Media reports have declared that the US recession has ended. Most analysts expect the US economy to grow in the third quarter as recent economic data indicates that the US housing market and manufacturing sectors are improving and consumer confidence rising. The strength of the recovery remains in question. The main risk to the US economy is the uncertain outlook for consumer spending. Rising US unemployment and weak labor market are major headwinds to consumer spending. Consumer spending makes up 70% of US GDP. A sustained recovery in consumption remains tied to the jobs outlook and credit conditions. Investors will be closely monitoring US retail sales for clues to the strength of US consumer spending. The retail sales report is seen as a key indicator of consumer spending, consumer confidence and the strength of the US economy.
US September retail sales will be released on Wednesday October 14th. The U.S. Census Bureau reported that August retail sales rose 2.7% after falling 0.2% in July. This marked the biggest jump in retail sales since January 2006. A 1.9% rise in auto sales sparked by the cash for clunkers program was the main reason for the strong August retail sales rise. Excluding auto sales August retail sales rose 1.1%. This marked the best rise in retail sales ex-autos since January. The annual rate of US retail sales remains 5.3% below last year's level. The cash for clunkers program ended in August. Auto sales most likely weakened in September. This suggests that September retail sales will be weaker. In addition, retail gas prices declined from $2.60 per gallon to around $2.47 per gallon during the month of September. The decline in gasoline prices will contribute to additional weakness in the September retail sales report. On the positive side, September same-store sales rose 0.6%, a 1.1% was expected. This marked the first increase in same-store retail sales since August of 2008. The improvement in September same-store sales generates hope for the upcoming holiday sales.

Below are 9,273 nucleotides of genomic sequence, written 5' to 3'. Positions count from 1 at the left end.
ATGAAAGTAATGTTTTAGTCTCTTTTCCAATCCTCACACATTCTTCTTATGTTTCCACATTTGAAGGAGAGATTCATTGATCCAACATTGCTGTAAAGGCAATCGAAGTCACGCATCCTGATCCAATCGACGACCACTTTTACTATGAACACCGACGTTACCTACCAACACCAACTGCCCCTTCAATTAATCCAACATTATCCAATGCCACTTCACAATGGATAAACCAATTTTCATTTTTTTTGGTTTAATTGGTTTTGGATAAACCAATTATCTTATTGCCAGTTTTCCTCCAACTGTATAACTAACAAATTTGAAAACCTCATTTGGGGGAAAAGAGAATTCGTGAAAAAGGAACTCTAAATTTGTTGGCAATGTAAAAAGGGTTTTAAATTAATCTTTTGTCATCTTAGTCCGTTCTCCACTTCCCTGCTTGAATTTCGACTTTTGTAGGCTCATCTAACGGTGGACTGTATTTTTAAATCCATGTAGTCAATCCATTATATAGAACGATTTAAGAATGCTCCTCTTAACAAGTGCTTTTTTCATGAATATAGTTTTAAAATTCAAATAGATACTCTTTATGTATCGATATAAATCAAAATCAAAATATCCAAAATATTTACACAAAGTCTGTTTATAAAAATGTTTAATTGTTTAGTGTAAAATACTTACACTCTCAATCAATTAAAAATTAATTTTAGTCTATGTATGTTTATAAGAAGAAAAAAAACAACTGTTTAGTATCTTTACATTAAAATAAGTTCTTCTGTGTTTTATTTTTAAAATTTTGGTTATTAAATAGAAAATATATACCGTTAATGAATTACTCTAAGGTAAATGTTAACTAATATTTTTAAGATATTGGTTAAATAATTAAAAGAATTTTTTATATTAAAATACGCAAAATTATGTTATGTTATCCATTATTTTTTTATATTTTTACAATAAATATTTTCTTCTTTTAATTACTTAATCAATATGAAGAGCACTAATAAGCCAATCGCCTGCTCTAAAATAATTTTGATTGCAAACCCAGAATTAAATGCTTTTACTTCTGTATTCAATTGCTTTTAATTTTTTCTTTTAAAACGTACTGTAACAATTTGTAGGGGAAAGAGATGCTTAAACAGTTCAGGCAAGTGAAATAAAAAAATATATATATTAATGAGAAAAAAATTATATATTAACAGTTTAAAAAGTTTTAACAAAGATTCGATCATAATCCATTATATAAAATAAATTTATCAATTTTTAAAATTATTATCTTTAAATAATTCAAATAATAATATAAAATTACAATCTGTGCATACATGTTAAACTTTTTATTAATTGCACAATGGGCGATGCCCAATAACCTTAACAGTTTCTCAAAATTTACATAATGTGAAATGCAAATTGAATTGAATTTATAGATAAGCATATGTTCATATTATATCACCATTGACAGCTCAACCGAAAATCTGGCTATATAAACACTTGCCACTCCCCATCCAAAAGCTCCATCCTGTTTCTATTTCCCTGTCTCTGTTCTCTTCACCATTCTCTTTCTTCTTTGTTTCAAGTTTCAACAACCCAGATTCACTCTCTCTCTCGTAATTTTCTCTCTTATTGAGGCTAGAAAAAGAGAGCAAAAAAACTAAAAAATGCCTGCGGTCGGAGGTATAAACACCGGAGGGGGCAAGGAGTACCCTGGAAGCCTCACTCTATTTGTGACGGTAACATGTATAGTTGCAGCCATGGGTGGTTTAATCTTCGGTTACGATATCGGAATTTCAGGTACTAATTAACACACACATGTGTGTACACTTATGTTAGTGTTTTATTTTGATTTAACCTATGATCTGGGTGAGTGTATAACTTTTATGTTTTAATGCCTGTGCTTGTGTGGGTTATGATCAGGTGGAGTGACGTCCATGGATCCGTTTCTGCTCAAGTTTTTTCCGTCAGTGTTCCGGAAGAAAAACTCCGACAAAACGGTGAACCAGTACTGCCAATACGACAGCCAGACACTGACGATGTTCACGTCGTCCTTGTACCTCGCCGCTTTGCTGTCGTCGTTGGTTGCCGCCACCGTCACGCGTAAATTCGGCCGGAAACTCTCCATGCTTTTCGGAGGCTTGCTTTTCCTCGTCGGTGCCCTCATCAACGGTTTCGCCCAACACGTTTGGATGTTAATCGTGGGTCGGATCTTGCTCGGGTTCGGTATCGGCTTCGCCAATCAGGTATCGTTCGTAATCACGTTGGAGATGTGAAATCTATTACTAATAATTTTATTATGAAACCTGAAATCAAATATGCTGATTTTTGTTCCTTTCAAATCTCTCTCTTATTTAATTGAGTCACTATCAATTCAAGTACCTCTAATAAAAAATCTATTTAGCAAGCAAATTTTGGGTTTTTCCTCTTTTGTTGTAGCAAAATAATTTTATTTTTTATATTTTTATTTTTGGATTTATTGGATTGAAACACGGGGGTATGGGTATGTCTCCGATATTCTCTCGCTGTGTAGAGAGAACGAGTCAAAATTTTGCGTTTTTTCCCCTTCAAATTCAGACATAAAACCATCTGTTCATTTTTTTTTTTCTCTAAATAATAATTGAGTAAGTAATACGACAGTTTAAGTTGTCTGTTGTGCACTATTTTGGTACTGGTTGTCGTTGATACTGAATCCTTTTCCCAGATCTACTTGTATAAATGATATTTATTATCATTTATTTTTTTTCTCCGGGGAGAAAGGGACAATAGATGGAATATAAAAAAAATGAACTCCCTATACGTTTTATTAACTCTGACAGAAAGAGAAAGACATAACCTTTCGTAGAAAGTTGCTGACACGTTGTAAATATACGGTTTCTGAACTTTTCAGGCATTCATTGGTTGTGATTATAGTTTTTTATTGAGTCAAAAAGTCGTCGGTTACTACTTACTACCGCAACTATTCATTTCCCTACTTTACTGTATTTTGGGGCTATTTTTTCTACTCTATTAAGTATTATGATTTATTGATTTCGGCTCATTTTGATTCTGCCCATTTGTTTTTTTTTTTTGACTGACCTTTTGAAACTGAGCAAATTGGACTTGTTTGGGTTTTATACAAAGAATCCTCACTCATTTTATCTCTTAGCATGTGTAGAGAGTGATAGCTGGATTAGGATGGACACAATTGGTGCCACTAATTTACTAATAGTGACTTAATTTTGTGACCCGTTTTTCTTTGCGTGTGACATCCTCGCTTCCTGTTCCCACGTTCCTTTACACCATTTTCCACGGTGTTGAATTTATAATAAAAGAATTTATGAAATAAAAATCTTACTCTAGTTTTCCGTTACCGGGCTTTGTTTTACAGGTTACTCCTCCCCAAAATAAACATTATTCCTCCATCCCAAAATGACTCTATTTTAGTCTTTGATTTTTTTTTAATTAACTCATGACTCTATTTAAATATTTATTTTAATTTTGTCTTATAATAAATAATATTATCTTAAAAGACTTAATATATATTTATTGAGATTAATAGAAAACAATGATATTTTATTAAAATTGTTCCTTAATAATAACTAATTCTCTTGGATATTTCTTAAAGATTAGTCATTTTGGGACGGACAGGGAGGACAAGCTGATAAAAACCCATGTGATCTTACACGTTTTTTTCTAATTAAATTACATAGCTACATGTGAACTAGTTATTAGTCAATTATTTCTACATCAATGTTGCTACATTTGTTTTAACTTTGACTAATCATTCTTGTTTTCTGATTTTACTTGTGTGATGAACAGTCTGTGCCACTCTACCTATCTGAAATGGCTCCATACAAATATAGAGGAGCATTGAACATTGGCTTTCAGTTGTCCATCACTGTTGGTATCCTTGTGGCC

September retail sales are expected to fall by 2.1% and rise by just by just 0.2% ex-autos. The impact of the retail sales report for the USD depends on how the equity markets react to the data. At this writing the USD is trading at a 14 month low and equities at new highs for 2009. The USD decline is attributed to rising US budget deficits, near zero US interest rates, diversification of central bank USD reserves and diminished safe haven US demand fueled by optimism about global recovery. A sharp drop in September retail sales could dent optimism about the US recovery and would suggest that the recovery will likely be weak. There is concern that as government programs to boost growth like the cash for clunkers end, consumer demand will be too weak to sustain the recovery. The September retail sales could dampen risk appetite and spark a USD rebound as the report shows the US economy remains on shaky ground.
Source U.S. Census Bureau